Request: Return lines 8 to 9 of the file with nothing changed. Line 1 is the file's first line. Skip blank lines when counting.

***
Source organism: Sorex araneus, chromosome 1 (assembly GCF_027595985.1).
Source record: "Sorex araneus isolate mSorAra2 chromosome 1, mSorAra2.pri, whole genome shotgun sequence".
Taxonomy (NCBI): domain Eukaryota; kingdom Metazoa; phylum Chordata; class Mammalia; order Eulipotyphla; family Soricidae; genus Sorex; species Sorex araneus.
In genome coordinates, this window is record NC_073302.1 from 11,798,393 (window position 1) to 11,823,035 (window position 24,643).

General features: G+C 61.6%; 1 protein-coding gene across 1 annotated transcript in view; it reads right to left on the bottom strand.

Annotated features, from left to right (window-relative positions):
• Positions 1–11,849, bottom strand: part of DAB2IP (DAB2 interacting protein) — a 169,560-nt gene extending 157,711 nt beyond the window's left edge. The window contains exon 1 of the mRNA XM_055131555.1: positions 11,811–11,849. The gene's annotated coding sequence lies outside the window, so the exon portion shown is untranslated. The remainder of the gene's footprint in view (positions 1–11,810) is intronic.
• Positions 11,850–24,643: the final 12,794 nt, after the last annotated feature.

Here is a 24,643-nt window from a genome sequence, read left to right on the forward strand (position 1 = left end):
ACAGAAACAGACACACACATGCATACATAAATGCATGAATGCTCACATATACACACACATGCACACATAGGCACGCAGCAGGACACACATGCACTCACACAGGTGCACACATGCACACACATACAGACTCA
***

• Positions 11,850–24,643: the final 12,794 nt, after the last annotated feature.

Here is a 24,643-nt window from a genome sequence, read left to right on the forward strand (position 1 = left end):